So what do you think of when I say Scandinavian design? You might think of Saarinen’s Tulip table or perhaps Arne Jacobsen’s Egg chair. How about colorful Marimekko textile patterns? Or the PH Artichoke Light from Poul Henningsen? All iconic Scandinavian designs.
Personally, I think of clean lines, minimalistic solutions, layered with warm comfort. I think of alcoves in the kitchen and woodburning stoves. Hardwood floors, pine benches, a bright and well-lit interior to match the often-times gloomy winter months. Design that centers around natural materials and shapes, combined with a desire to create goods that last and function well.
The iconic Egg chair was designed by Arne Jacobsen for the SAS Royal Hotel in Copenhagen. Photo by Paul Warchol, Architectural Digest.
By definition, Scandinavian design is a movement that is thought to have originated in the early 20th century. Known for a focus on simplicity, minimalism, and functionalism, the movement covers designers and work from all five Nordic countries - Sweden, Norway, Denmark, Iceland, and Finland. (Why they didn’t just call it Nordic design is somewhat confusing to me but ok.)
It shouldn’t come as much of a surprise that Scandinavian design tradition is closely tied to the environment and culture in which it came about. We live in a part of the world where we freeze our butts off in complete darkness a lot of the time. It’s relentlessly bright in summer. Mountain regions are vast. Forests, lakes, and fjords are abundant but challenging to tame and domesticize. And so we work hard to make it habitable.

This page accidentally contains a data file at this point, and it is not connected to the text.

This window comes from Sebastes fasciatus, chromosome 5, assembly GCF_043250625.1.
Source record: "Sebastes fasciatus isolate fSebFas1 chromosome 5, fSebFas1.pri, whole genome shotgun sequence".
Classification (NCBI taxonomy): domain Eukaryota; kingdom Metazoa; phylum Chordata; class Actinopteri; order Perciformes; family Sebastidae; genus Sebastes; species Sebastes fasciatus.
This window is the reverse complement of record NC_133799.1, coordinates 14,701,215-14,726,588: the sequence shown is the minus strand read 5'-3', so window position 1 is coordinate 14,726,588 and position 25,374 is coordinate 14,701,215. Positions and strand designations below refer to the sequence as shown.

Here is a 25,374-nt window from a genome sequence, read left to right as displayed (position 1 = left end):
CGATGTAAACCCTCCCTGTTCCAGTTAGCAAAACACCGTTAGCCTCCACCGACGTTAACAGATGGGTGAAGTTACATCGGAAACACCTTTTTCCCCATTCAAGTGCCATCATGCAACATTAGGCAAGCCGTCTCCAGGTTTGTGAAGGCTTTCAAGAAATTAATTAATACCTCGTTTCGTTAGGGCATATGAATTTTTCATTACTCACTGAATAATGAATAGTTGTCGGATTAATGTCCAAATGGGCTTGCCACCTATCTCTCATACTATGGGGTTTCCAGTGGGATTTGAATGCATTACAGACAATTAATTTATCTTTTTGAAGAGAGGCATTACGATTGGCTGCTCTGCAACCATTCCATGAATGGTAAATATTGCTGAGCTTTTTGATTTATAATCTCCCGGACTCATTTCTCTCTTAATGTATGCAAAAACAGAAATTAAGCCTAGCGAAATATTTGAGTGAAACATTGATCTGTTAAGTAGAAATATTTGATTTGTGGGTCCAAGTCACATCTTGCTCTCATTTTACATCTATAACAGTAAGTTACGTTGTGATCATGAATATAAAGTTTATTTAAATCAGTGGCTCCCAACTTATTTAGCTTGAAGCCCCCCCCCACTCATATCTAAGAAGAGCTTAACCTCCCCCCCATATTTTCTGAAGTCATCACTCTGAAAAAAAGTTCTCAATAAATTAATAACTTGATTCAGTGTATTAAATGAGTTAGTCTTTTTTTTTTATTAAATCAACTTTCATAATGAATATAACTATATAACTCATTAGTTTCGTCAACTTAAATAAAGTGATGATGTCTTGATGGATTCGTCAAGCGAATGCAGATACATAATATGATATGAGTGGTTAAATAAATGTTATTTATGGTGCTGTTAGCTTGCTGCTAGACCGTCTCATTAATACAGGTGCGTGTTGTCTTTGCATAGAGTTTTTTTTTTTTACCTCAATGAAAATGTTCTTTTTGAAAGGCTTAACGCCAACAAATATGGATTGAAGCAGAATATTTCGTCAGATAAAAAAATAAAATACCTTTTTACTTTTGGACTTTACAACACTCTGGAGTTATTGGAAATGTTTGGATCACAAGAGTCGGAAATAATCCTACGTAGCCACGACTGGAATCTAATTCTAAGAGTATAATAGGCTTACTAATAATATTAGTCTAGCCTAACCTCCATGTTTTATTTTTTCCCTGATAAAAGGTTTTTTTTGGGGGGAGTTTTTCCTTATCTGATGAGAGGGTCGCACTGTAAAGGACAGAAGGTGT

And we are, in fact, quite proud of this.
So much so, that Scandinavian design is a movement largely celebrated for home goods and furniture, not to mention architecture. All things having very much to do with home. What is more, Scandinavian designers have consistently emphasized designing not just for the elite, but for all.
Scandinavian cabins are often remote and minimalist. Image courtesy of Dwell.
In our little part of the world, form doesn’t have a choice but to follow function. So we create goods that are natural and durable, functional, and simple at heart, using natural materials like wool, wood, glass, and ceramics. And frankly, we want those simple things to be beautiful to look at. If we’re stuck sitting and staring at something because it is too cold to leave the house, we should at least be able to enjoy it! At the core, it is this balance between function and aesthetics, simplicity and beauty, that really defines Scandinavian design.
There are, of course, distinctions between the design traditions of the individual countries that fall under the umbrella of Scandinavian design. For instance, Danish design and architecture has a strong emphasis on functionalism and is, in part, influenced by the German Bauhaus movement. Not surprising, given that Denmark is the furthest south and connected to the rest of continental Europe by land.
But despite our distinctions, it is clear our commonalities, the shared values and conditions for Scandinavians, have led us to a certain way of crafting goods. Take our colloquialisms as an example. The traditional Norwegian saying, “there is no such thing as bad weather, only bad clothing” implies that it is possible to survive under any conditions, as long as you are properly prepared and are armed with gear designed for this purpose. Scandinavians believe that you can overcome hardship and challenge with appropriate design, and make it a thing of beauty.
As I said, we work hard to make the almost inhabitable, habitable, and Scandinavian design is the result.